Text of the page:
VATICAN CITY, OCT. 27, 2008 (Zenit.org).- Among the 55 propositions presented to Benedict XVI at the conclusion of the synod of bishops on the Word of God, is the suggestion to open the formal ministry of lector to women.
The proposition is No. 17 on the list and it makes reference to indications from Pope Paul VI after the Second Vatican Council regarding “instituted,” not “ordained” ministries.
A translation of the proposition reads: “The synod fathers recognize and encourage the service of laypeople in the transmission of the faith. Women, in particular, have in this regard an indispensable role, above all in the family and in catechesis. In fact, women know how to stir up the listening to the Word and the personal relationship with God, and to communicate the meaning of forgiveness and the Gospel capacity to share.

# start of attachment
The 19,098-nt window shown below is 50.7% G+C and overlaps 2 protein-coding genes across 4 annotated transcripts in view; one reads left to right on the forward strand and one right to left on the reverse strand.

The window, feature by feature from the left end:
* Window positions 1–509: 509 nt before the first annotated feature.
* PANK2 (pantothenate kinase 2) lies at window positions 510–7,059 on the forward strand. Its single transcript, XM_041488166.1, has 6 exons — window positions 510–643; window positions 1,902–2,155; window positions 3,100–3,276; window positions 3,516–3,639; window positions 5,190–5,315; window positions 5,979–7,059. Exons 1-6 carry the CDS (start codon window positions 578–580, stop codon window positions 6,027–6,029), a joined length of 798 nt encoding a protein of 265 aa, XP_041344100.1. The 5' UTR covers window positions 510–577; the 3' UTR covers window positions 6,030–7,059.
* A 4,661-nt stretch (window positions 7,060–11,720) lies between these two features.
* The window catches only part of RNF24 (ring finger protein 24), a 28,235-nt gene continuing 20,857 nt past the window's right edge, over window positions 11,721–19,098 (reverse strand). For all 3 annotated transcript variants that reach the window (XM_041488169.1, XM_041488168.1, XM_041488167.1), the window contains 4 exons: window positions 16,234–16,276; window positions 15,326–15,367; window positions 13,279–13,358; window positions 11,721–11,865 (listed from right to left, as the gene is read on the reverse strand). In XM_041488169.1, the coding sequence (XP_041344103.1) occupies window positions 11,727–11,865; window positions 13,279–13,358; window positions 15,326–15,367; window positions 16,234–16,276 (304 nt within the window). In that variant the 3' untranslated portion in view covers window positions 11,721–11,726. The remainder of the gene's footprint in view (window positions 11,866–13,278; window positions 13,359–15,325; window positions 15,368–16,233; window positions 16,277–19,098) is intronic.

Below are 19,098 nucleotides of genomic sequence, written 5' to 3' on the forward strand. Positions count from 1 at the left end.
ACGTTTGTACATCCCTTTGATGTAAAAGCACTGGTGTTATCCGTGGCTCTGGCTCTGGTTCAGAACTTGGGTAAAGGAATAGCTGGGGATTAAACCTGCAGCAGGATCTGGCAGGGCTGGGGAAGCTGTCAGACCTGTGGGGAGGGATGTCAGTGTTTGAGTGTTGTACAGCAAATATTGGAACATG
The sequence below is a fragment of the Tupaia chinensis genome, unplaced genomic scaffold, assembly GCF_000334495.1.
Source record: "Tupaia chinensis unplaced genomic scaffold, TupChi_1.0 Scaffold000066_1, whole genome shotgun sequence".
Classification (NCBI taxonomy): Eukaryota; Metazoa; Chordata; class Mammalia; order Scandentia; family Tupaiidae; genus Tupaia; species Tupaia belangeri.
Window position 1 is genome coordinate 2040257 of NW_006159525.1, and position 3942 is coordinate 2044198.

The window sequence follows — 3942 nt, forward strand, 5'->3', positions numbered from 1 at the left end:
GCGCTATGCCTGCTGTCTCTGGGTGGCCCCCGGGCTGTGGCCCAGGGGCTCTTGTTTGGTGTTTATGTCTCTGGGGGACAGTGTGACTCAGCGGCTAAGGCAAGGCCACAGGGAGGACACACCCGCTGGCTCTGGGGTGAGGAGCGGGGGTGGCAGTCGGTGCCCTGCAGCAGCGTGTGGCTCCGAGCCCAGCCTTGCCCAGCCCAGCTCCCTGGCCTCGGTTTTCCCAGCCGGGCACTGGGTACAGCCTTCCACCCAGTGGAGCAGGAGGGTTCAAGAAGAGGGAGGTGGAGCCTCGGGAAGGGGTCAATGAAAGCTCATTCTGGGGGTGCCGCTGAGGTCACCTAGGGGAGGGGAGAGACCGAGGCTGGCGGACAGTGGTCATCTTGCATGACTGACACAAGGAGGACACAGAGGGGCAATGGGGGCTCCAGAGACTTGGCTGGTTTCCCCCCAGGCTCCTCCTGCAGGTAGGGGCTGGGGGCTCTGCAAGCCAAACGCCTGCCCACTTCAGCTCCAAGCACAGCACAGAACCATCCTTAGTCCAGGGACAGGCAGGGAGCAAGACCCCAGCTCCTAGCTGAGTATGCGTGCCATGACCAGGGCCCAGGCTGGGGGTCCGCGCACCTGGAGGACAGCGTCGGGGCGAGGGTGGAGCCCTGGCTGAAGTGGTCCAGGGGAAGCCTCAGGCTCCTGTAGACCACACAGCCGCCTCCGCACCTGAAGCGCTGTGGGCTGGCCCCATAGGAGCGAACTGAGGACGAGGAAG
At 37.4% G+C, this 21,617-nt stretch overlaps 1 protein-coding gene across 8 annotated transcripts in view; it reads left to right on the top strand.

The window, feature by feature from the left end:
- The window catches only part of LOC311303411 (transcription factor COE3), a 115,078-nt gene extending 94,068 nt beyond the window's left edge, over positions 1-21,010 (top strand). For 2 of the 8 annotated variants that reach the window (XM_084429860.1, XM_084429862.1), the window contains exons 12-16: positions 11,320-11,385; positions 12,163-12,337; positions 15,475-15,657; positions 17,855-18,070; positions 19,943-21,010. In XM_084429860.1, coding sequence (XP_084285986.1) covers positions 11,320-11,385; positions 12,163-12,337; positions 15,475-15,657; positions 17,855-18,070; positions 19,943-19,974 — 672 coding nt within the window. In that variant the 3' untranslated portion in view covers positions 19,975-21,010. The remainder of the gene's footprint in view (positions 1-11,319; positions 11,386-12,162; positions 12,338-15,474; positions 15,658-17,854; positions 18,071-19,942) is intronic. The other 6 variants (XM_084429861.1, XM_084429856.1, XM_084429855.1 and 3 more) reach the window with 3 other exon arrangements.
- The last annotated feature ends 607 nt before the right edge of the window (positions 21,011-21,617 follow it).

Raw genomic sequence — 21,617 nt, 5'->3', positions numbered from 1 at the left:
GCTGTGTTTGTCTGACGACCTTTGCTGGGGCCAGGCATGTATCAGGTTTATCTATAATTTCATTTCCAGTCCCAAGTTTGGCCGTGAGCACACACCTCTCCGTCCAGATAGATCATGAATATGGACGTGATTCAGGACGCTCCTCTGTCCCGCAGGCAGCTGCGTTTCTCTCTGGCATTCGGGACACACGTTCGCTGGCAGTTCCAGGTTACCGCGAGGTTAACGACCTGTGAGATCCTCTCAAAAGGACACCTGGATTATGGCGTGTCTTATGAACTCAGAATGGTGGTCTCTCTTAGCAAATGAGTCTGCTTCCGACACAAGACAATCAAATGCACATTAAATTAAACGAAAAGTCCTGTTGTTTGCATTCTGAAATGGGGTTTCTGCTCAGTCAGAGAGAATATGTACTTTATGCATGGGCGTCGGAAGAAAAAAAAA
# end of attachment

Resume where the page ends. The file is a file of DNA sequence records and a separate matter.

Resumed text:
“It is suggested that the ministry of lector be opened also to women, so that in the Christian communities, their role as announcers of the Word is recognized.”
The proposition was approved, meaning at least two-thirds of the assembly voted in favor of it.
Canon 230 of the Code of Canon Law states that only qualified men may be “installed on a stable basis in the ministries of lector and acolyte.” The canon adds that “laypersons can fulfill the function of lector during liturgical actions by temporary deputation,” which is why women currently read at Masses all over the world.
The ministries of acolyte and lector are not ordained ministries, unlike the deaconate, the priesthood and the episcopacy.
In “Ministeria Quaedam” of 1972, Paul VI reformed what were known as “minor orders,” conserving only the ministries of lector and acolyte. Normally seminarians are officially instituted into these ministries in the process leading to their ordination.